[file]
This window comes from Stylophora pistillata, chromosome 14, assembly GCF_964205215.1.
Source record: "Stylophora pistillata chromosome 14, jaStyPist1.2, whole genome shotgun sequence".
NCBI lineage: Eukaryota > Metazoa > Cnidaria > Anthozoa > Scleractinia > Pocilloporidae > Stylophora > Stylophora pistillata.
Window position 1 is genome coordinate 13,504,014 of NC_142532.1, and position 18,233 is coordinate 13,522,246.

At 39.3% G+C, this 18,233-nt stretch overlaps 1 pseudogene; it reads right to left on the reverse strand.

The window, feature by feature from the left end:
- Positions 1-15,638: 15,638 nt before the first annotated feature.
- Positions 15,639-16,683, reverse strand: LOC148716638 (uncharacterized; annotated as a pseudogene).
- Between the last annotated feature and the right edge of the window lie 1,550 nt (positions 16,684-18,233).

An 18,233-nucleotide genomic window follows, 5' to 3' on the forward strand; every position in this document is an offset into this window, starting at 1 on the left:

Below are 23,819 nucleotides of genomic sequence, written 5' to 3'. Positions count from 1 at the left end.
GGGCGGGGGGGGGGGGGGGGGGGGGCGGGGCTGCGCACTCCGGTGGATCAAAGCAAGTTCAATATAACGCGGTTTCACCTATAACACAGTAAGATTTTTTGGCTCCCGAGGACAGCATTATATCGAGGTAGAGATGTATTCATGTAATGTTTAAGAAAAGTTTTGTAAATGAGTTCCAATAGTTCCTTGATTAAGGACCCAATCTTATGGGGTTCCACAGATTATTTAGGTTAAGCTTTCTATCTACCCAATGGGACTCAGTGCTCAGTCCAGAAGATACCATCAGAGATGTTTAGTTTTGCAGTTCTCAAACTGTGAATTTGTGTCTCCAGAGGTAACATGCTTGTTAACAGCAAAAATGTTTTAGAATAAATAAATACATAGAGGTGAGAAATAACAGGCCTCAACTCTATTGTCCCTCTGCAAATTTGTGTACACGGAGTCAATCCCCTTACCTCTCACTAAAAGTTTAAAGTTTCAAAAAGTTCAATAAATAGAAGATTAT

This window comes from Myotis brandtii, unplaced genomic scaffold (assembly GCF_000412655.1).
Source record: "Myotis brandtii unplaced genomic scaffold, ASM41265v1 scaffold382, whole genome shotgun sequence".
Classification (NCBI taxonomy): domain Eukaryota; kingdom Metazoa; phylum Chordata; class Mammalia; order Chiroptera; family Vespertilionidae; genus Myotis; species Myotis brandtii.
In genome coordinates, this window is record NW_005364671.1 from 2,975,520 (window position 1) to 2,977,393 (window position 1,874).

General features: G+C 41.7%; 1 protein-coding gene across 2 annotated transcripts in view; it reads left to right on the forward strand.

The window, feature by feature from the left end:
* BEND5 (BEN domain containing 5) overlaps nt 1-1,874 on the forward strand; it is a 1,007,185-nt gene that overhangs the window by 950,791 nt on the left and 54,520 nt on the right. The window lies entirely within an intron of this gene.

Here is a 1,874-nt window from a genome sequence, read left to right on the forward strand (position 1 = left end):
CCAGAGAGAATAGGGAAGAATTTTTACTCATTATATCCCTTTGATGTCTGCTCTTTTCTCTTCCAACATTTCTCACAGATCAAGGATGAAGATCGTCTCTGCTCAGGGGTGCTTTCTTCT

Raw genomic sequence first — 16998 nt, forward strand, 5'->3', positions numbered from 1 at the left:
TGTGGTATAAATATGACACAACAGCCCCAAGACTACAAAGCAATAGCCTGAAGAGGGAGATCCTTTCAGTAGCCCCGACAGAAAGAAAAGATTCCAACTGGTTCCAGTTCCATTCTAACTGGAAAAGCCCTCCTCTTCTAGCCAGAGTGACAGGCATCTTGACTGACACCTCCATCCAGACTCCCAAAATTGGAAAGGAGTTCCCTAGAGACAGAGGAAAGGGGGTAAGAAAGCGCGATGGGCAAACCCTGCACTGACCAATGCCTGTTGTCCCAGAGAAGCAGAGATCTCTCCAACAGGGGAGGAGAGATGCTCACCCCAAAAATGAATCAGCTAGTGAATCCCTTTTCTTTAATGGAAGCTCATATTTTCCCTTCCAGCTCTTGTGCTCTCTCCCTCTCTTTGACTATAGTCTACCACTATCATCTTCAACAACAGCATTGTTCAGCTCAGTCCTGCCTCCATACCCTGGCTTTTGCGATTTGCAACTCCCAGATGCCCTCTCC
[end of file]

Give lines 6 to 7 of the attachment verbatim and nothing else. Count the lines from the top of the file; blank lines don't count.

The window, feature by feature from the left end:
- Positions 1-15,638: 15,638 nt before the first annotated feature.